Accorsi was credited with pinpointing sure fire NFL stars like John Elway and most recently, eight years ago with Eli Manning. It was a safe bet to say no one could make a mark like Accorsi in New York.
I think people in neighboring states could hear New Yorkers breathe a collective sigh of relief this past week as we finally began to see the effects of our new tax cap. More than anything else, property taxes have been the overriding issue in New York for many years, especially since they’ve grown on average more than 6 percent a year for 10 years, double the rate of inflation.
So, after leading the nation in runaway increases for so long, we finally hit the brakes in 2011 with a tax cap that had bipartisan support in both houses of the legislature. With limited exceptions, it holds increases in school and local property taxes to 2 percent a year, or the rate of inflation, whichever is less.
Editors note: Lou Sanders, who has his journalism degree from NYU, and his wife Grace, founded The Mineola American in 1952, giving the village its first successful newspaper. Lou and Grace have lived in Mineola for 58 years, and his popular column is a signature feature of this paper.
Mineola is the home of William Donohue, the head of the Catholic League. He is a big, friendly Irishman, but if he feels that the rights of the church are under attack, he turns into a fierce opponent.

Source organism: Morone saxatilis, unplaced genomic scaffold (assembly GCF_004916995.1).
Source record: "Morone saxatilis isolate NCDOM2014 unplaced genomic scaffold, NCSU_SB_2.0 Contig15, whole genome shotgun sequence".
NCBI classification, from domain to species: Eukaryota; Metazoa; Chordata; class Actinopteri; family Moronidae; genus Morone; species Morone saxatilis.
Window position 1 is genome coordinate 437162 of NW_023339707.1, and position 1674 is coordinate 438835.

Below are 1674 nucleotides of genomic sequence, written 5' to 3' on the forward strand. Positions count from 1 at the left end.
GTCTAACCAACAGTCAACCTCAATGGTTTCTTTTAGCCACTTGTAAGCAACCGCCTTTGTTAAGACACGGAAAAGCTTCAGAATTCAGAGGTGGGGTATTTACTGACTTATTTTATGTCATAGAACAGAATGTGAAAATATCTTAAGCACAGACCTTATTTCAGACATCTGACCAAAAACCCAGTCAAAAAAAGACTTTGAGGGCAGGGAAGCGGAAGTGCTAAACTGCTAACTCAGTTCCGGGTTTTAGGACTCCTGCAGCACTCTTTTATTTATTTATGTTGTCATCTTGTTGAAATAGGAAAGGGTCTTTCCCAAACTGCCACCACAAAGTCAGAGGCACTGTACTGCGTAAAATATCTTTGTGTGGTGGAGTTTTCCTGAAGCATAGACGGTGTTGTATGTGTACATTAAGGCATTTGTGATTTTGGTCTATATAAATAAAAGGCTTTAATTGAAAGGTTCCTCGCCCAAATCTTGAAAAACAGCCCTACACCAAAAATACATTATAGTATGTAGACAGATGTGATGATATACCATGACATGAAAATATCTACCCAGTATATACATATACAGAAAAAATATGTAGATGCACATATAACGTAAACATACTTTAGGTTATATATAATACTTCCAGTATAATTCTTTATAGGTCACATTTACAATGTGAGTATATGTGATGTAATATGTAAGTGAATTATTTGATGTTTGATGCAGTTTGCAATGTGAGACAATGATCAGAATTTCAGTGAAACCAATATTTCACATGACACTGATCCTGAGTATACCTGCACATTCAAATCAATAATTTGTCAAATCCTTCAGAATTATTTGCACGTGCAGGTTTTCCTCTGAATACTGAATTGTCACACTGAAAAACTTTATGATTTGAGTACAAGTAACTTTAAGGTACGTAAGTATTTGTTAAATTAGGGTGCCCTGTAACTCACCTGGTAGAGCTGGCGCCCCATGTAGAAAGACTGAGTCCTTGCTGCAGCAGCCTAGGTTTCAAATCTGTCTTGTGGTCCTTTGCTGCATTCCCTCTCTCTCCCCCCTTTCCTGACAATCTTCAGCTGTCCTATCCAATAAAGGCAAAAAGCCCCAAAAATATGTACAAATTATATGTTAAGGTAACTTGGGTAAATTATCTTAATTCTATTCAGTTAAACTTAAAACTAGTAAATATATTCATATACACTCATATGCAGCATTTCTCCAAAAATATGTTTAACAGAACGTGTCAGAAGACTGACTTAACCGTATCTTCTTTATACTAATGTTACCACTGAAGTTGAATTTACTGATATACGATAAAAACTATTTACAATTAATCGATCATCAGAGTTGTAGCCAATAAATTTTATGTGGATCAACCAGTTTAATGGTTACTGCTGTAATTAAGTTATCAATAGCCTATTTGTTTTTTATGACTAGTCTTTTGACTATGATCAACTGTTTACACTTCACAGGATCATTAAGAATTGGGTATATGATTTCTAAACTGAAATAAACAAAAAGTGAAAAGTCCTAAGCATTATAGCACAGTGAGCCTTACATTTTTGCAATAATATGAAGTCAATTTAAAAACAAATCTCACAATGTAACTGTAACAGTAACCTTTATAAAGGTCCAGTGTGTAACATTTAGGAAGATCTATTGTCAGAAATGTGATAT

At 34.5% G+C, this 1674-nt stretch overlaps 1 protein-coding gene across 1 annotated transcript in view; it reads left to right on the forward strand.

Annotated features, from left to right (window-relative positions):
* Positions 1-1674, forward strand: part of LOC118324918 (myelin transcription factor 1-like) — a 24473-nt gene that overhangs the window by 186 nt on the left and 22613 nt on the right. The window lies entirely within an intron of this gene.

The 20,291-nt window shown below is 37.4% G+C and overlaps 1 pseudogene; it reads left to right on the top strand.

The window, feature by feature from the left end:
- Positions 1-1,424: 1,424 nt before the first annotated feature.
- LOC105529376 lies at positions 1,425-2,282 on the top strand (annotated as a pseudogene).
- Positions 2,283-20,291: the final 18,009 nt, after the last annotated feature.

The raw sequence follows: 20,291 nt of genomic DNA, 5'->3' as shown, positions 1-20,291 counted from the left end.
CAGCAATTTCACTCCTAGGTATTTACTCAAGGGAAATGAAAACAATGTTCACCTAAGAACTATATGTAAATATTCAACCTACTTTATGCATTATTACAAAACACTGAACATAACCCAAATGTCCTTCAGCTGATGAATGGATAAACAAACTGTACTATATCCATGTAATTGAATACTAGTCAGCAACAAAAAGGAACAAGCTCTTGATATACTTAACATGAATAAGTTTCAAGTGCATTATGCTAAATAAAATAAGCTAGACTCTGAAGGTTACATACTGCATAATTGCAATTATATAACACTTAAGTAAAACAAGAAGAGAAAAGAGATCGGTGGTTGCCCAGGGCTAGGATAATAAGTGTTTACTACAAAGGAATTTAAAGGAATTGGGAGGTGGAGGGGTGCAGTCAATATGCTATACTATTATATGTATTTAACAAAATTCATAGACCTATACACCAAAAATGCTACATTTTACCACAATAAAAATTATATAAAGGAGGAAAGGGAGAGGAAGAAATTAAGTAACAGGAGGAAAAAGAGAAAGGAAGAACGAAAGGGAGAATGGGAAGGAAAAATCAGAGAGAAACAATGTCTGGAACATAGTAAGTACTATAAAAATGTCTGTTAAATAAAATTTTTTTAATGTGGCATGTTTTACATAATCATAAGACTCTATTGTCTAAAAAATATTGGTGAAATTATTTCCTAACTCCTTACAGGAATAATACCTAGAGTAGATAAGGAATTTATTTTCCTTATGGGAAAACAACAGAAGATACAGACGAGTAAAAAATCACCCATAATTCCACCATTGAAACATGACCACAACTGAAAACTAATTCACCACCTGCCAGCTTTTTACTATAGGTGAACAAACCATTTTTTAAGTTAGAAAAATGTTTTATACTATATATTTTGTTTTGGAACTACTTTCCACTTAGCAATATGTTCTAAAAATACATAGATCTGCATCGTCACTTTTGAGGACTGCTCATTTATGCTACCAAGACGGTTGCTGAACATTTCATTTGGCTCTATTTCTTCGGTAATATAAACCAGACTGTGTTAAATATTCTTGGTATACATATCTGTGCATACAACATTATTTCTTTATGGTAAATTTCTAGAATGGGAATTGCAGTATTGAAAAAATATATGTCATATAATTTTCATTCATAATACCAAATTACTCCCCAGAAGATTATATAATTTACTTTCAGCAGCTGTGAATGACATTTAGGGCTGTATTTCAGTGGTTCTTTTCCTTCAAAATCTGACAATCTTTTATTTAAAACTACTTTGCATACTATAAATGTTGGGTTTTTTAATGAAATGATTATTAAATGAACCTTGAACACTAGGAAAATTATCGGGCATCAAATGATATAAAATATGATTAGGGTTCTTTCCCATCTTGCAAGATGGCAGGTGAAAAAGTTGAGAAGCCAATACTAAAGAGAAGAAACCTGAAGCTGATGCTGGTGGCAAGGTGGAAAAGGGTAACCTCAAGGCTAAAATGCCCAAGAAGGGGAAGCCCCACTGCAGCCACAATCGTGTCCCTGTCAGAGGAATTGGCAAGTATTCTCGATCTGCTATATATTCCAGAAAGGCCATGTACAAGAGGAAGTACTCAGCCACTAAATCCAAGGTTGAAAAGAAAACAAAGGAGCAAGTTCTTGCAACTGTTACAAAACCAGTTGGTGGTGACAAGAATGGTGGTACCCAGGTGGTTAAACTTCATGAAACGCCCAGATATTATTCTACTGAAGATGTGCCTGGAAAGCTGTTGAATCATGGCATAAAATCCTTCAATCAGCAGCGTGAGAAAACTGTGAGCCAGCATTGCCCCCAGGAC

Right around this time every year, burgeoning college football players are setting up interviews, attending charity functions, performing at the NFL Scouting Combine and showcasing why they should be considered the next big thing until the NFL Draft. There are agencies out there that prepare, coach and mentor them for the exposure, the limelight and the glamour.
But there’s one thing that takes players back to their senior year of high school, an essential SAT for draft-eligible football players—the Wonderlic test.
Each day, including weekends, I receive emails from the Senate Communications Office that contain news stories from media outlets around the state. The emails cover just about everything that would be of interest to state senators and we’re asked to review them to keep abreast of developing issues. I actually kind of enjoy reading most of them. It’s like having all the key issues conveniently delivered every morning and it makes my job that much easier.
Most news “trends” come from unplanned events or circumstances. For example, a hurricane will naturally trigger stories for several days on emergency preparedness or our lack of it. But I’ve been in politics long enough to read other stories and decipher that something’s happening behind the scenes, a story behind the story. These seemingly innocuous items are gently spun into the news stream to slowly start beating the drum of support for some upcoming issue or agenda.